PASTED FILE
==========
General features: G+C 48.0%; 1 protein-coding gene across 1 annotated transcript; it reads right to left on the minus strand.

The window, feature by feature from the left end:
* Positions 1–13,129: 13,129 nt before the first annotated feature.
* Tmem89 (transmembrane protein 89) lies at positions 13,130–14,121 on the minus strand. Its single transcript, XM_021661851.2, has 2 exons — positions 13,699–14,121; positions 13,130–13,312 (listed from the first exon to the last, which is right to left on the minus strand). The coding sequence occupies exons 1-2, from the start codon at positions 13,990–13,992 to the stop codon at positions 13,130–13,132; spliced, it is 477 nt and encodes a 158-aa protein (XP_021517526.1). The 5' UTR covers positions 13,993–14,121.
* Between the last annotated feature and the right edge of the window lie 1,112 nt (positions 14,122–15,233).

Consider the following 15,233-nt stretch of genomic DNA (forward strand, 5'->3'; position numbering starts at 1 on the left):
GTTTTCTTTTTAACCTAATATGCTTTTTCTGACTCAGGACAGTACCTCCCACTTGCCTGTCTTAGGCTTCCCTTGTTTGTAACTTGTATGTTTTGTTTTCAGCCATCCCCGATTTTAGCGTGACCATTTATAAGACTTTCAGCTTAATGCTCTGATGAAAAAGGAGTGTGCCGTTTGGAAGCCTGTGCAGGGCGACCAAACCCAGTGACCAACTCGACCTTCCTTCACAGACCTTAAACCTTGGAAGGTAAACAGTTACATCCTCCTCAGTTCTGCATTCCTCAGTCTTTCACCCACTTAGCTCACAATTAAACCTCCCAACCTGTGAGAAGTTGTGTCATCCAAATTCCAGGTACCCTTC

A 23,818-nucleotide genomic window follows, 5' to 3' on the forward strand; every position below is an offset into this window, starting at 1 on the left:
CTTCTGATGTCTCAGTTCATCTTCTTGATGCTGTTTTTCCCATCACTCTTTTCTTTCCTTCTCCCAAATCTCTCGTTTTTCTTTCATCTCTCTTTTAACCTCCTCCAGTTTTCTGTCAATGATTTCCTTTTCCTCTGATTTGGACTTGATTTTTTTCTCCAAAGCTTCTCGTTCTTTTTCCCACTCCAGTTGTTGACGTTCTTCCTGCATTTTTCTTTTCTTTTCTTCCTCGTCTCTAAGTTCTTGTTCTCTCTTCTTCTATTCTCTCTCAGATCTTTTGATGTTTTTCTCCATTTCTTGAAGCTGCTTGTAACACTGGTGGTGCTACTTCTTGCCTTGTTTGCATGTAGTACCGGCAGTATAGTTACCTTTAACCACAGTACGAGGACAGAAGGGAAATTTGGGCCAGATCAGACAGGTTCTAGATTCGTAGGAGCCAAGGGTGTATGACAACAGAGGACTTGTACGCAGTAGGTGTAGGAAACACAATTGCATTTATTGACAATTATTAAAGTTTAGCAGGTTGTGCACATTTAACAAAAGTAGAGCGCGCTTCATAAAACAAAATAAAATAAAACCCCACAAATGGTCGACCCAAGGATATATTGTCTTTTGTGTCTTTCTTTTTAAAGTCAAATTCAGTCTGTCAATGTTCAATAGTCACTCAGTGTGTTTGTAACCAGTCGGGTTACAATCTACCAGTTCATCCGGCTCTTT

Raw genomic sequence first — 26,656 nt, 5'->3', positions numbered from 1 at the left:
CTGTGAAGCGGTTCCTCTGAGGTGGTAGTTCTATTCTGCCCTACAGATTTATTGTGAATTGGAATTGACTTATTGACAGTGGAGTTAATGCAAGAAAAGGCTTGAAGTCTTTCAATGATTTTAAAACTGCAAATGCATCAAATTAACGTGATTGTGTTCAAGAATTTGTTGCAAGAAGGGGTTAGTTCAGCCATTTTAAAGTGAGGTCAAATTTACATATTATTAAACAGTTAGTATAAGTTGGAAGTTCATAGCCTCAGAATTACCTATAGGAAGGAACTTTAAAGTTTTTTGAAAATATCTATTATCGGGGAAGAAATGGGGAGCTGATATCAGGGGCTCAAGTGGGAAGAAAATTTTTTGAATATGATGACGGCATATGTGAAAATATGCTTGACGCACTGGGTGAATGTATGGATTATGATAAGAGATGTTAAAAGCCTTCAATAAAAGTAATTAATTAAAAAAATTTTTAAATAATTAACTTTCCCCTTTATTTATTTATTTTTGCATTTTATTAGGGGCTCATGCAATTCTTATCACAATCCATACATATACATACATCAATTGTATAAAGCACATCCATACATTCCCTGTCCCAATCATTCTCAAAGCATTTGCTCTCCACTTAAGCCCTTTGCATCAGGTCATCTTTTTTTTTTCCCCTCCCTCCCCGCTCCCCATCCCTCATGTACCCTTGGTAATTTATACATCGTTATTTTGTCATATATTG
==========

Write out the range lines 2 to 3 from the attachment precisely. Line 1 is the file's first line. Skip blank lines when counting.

The window, feature by feature from the left end:
* Positions 1–13,129: 13,129 nt before the first annotated feature.